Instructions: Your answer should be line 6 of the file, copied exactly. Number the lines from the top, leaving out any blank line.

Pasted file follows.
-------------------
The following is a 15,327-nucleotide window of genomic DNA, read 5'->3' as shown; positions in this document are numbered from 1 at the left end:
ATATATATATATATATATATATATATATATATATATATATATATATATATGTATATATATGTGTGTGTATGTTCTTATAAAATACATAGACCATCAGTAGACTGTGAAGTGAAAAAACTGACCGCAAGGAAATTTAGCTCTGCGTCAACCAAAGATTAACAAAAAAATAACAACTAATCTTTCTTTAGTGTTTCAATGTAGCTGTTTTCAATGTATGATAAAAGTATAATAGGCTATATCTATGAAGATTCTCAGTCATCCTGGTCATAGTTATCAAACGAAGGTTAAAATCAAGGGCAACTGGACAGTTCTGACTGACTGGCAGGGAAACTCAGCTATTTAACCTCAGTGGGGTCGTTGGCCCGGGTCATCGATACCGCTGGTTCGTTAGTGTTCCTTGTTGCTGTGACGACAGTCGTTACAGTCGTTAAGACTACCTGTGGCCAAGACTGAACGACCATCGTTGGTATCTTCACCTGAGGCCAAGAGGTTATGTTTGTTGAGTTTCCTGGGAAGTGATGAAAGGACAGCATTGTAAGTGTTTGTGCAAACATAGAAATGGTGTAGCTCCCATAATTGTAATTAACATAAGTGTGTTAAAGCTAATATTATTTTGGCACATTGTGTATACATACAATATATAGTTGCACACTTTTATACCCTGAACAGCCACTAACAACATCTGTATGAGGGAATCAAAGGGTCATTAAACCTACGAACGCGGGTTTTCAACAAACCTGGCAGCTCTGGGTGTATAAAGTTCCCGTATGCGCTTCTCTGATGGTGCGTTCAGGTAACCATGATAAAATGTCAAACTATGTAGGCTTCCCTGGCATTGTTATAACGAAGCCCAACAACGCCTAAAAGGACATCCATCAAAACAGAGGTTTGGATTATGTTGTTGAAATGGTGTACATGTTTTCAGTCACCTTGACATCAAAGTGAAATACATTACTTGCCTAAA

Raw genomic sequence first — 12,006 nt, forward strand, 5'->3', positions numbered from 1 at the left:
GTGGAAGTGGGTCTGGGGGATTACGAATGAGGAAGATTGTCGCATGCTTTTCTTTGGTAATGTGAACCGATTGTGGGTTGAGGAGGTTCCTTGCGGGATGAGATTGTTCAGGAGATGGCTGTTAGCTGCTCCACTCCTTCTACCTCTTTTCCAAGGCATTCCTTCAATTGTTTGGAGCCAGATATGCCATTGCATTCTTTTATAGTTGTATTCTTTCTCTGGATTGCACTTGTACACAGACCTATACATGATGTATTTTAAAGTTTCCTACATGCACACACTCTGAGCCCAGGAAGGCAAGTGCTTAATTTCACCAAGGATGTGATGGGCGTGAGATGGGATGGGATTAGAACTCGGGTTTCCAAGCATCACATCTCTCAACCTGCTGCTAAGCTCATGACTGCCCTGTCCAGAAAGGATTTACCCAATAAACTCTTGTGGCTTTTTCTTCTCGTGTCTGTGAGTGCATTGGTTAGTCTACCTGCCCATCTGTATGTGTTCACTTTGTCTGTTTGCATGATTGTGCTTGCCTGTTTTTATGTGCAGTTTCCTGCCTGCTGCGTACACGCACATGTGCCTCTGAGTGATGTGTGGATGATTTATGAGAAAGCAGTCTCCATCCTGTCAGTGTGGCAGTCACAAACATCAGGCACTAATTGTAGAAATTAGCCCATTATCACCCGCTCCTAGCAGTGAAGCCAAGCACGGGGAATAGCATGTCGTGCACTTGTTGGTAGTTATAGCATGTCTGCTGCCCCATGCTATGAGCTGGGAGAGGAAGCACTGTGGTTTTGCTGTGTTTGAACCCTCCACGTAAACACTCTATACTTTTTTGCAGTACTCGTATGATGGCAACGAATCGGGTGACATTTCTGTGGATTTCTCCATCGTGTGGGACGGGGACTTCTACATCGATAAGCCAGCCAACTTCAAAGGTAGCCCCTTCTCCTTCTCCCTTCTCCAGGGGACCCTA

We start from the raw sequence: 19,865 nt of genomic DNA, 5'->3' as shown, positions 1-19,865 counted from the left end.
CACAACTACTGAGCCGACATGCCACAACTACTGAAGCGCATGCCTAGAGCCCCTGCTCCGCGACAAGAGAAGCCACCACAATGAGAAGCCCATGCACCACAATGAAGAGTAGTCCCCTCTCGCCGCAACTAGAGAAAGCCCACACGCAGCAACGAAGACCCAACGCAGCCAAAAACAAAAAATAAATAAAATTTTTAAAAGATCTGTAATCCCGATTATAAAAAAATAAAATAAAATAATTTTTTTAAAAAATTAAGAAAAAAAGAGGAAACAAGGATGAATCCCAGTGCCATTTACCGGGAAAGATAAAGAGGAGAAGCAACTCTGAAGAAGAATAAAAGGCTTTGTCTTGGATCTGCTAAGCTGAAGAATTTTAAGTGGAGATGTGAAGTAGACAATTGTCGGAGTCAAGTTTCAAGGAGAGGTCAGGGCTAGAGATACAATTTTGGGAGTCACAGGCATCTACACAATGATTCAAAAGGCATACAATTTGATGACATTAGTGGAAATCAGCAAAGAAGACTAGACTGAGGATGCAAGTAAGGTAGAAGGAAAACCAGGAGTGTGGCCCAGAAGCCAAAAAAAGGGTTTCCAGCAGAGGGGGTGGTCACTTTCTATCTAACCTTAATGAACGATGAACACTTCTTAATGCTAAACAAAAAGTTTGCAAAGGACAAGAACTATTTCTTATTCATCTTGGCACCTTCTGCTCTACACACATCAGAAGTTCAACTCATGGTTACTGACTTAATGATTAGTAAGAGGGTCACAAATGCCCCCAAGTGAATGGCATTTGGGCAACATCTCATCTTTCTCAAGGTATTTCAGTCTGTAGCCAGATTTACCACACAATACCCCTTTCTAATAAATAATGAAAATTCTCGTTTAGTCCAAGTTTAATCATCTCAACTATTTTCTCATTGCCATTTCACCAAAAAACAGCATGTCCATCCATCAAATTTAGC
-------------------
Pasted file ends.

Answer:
CACAACTACTGAGCCGACATGCCACAACTACTGAAGCGCATGCCTAGAGCCCCTGCTCCGCGACAAGAGAAGCCACCACAATGAGAAGCCCATGCACCACAATGAAGAGTAGTCCCCTCTCGCCGCAACTAGAGAAAGCCCACACGCAGCAACGAAGACCCAACGCAGCCAAAAACAAAAAATAAATAAAATTTTTAAAAGATCTGTAATCCCGATTATAAAAAAATAAAATAAAATAATTTTTTTAAAAAATTAAGAAAAAAAGAGGAAACAAGGATGAATCCCAGTGCCATTTACCGGGAAAGATAAAGAGGAGAAGCAACTCTGAAGAAGAATAAAAGGCTTTGTCTTGGATCTGCTAAGCTGAAGAATTTTAAGTGGAGATGTGAAGTAGACAATTGTCGGAGTCAAGTTTCAAGGAGAGGTCAGGGCTAGAGATACAATTTTGGGAGTCACAGGCATCTACACAATGATTCAAAAGGCATACAATTTGATGACATTAGTGGAAATCAGCAAAGAAGACTAGACTGAGGATGCAAGTAAGGTAGAAGGAAAACCAGGAGTGTGGCCCAGAAGCCAAAAAAAGGGTTTCCAGCAGAGGGGGTGGTCACTTTCTATCTAACCTTAATGAACGATGAACACTTCTTAATGCTAAACAAAAAGTTTGCAAAGGACAAGAACTATTTCTTATTCATCTTGGCACCTTCTGCTCTACACACATCAGAAGTTCAACTCATGGTTACTGACTTAATGATTAGTAAGAGGGTCACAAATGCCCCCAAGTGAATGGCATTTGGGCAACATCTCATCTTTCTCAAGGTATTTCAGTCTGTAGCCAGATTTACCACACAATACCCCTTTCTAATAAATAATGAAAATTCTCGTTTAGTCCAAGTTTAATCATCTCAACTATTTTCTCATTGCCATTTCACCAAAAAACAGCATGTCCATCCATCAAATTTAGC